Nasa hack exposes data on space agency's servers

Cyber security experts continue to analyse the scope of the data breach

Anthony Cuthbertson
Wednesday 19 December 2018 15:08
Comments
NASA Logo and Atlantis Space Shuttle at Kennedy Space Center Visitor Complex in Cape Canaveral, Florida, USA
NASA Logo and Atlantis Space Shuttle at Kennedy Space Center Visitor Complex in Cape Canaveral, Florida, USA

Hackers have targeted computer servers at Nasa and exposed the personal details of current and former employees, the space agency has revealed.

Nasa informed employees of the hack in an internal memo, adding it is treating the incident as a “top priority”.

Cyber security specialists at Nasa began investigating the issue in October after suspecting one of its servers had been compromised, the agency said in the memo sent on Tuesday.

“Upon discovery of the incidents, Nasa cyber security personnel took immediate action to secure the servers and the data contained within,” Bob Gibbs, Nasa’s chief human capital officer, said in the message.

“Nasa and its federal cyber security partners are continuing to examine the servers to determine the scope of the potential data exfiltration and identify potentially affected individuals. This process will take time. The ongoing investigation is a top agency priority, with senior leadership actively involved. Nasa does not believe that any agency missions were jeopardised by the cyber incidents.”

Mr Gibbs said initial analysis suggests social security numbers and other personally identifiable information was compromised.

Nasa staff affected potentially include anyone employed under Nasa Civil Service between July 2006 and October 2018.

No mission critical data is believed to be exposed by the data breach and it is still unknown who was behind the hack.

“Once identified, Nasa will provide specific follow-up information to those employees, past and present, whose PII was affected, to include offering identity protection services and related resources, as appropriate,” the agency stated.

“Nasa is continuing its efforts to secure all servers, and is reviewing its processes and procedures to ensure that the latest security practices are being followed throughout the agency.”

Security experts told The Independent the space agency needs to do more to protect its data, given its previous track record with data breaches.

“This is the third breach of Nasa since 2011. The first priority should be to limit harm and help the victims while also ensuring that the breach is remediated, but after that it’s time to go into the more painful mission phase and learn from the results,” said Sam Curry, chief security officer at Cybereason.

“Countermeasures are important, but we the public want to know that this government agency is learning from the past, we want the post mortem, we want the agency to get better because while PII and employee privacy are vital, there are many things at Nasa in the national security domain and are of vital importance to the nation. From a security perspective, we all hope that the third time is a charm and that there is no fourth.”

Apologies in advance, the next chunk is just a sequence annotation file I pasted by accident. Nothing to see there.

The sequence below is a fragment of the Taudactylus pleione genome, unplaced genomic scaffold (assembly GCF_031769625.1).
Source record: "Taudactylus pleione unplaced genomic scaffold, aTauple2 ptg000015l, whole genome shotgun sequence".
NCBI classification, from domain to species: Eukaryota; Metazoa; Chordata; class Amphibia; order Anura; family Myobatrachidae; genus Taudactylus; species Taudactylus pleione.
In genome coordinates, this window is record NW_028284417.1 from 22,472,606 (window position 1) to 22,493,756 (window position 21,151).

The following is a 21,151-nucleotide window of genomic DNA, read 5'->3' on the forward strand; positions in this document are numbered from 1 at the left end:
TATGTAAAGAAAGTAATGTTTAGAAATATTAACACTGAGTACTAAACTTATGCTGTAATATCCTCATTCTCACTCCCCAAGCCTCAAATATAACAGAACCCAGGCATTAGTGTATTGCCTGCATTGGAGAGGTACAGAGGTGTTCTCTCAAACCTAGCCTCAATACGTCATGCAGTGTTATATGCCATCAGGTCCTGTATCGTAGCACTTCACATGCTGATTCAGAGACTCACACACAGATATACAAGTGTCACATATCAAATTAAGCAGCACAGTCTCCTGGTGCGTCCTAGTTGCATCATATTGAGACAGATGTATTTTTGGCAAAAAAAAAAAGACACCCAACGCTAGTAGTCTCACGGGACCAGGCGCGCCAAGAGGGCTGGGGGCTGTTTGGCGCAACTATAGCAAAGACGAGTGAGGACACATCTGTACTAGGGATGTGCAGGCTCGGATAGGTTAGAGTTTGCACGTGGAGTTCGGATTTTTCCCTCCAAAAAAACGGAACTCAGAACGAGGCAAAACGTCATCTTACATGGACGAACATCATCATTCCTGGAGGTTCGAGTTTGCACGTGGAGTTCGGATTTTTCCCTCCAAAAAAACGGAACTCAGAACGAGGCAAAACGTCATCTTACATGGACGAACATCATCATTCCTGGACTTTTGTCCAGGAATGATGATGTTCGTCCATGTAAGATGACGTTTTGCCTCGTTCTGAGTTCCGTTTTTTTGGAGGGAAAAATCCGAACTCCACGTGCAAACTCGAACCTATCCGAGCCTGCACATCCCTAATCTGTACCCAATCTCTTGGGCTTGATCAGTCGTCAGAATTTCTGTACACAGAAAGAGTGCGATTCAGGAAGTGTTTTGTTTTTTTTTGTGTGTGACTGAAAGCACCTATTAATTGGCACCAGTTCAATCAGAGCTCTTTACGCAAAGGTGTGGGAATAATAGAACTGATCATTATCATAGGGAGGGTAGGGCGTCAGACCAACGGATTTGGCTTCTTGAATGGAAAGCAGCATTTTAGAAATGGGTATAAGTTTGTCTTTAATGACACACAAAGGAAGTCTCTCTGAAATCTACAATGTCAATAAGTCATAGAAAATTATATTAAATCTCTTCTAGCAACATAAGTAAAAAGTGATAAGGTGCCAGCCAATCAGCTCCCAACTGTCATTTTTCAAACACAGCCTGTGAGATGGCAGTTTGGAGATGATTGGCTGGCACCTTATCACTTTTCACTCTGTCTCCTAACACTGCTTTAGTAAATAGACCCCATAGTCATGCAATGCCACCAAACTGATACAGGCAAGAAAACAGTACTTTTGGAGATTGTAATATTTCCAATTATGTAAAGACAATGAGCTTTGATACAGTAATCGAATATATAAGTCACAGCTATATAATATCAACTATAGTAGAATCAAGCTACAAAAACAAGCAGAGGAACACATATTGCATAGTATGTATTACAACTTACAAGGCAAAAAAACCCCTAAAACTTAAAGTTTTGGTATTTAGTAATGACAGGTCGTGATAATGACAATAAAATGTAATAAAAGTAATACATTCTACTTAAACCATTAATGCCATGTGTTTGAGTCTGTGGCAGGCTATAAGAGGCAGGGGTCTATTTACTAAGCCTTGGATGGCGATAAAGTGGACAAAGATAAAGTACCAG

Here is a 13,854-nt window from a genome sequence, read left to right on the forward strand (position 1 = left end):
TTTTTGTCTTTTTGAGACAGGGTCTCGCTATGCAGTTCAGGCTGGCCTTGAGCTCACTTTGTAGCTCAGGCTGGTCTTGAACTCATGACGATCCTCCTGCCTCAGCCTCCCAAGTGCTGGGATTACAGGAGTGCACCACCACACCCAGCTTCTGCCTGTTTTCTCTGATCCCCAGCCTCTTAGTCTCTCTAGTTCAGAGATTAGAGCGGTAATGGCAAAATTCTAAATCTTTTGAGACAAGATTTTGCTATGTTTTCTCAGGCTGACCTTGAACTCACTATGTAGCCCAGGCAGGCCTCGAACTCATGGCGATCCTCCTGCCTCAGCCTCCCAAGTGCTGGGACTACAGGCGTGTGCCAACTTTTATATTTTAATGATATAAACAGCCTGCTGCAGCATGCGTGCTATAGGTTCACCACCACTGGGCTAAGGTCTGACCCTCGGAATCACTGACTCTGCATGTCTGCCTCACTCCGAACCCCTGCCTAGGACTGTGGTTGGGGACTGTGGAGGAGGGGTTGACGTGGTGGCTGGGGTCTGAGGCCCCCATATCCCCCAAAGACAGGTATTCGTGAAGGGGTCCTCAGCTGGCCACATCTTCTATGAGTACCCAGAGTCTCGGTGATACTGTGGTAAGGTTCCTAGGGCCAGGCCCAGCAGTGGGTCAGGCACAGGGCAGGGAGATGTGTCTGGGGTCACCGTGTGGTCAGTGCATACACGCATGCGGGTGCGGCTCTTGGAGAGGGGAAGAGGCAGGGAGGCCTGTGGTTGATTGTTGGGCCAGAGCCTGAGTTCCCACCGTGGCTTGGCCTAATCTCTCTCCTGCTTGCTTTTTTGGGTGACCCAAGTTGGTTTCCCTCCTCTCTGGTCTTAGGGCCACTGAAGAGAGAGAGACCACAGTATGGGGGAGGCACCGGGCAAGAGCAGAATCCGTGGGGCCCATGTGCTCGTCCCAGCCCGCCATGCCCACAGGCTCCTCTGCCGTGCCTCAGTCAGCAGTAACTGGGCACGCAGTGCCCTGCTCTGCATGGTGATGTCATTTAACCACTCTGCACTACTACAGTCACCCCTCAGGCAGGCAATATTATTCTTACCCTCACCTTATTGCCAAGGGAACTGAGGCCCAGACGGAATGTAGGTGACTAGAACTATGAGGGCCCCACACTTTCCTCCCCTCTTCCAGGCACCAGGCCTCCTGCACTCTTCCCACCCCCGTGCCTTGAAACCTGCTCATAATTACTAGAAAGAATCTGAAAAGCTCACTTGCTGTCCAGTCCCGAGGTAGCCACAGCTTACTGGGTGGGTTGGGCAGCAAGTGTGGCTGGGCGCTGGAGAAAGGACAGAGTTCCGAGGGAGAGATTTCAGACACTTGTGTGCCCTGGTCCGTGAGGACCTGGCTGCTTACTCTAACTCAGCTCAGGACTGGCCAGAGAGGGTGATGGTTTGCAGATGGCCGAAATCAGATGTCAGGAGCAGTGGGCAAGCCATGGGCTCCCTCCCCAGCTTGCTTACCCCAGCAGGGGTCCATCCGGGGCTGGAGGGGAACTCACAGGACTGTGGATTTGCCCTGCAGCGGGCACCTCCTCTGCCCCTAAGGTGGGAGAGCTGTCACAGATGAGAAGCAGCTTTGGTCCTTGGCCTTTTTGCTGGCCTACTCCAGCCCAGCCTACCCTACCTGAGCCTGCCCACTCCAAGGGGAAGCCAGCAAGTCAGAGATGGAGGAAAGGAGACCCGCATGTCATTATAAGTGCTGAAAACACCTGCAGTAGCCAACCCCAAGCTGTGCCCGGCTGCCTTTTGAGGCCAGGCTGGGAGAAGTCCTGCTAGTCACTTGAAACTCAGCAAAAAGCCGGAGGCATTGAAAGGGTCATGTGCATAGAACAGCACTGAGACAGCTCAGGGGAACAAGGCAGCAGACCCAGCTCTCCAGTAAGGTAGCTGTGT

Nasa did not immediately respond to a request for comment.

Register for free to continue reading

Registration is a free and easy way to support our truly independent journalism

By registering, you will also enjoy limited access to Premium articles, exclusive newsletters, commenting, and virtual events with our leading journalists

Please enter a valid email
Please enter a valid email
Must be at least 6 characters, include an upper and lower case character and a number
Must be at least 6 characters, include an upper and lower case character and a number
Must be at least 6 characters, include an upper and lower case character and a number
Please enter your first name
Special characters aren’t allowed
Please enter a name between 1 and 40 characters
Please enter your last name
Special characters aren’t allowed
Please enter a name between 1 and 40 characters
You must be over 18 years old to register
You must be over 18 years old to register
Opt-out-policy
You can opt-out at any time by signing in to your account to manage your preferences. Each email has a link to unsubscribe.

By clicking ‘Create my account’ you confirm that your data has been entered correctly and you have read and agree to our Terms of use, Cookie policy and Privacy notice.

This site is protected by reCAPTCHA and the Google Privacy policy and Terms of service apply.

Already have an account? sign in

By clicking ‘Register’ you confirm that your data has been entered correctly and you have read and agree to our Terms of use, Cookie policy and Privacy notice.

This site is protected by reCAPTCHA and the Google Privacy policy and Terms of service apply.

Register for free to continue reading

Registration is a free and easy way to support our truly independent journalism

By registering, you will also enjoy limited access to Premium articles, exclusive newsletters, commenting, and virtual events with our leading journalists

Already have an account? sign in

By clicking ‘Register’ you confirm that your data has been entered correctly and you have read and agree to our Terms of use, Cookie policy and Privacy notice.

This site is protected by reCAPTCHA and the Google Privacy policy and Terms of service apply.

Join our new commenting forum

Join thought-provoking conversations, follow other Independent readers and see their replies

Comments

Thank you for registering

Please refresh the page or navigate to another page on the site to be automatically logged inPlease refresh your browser to be logged in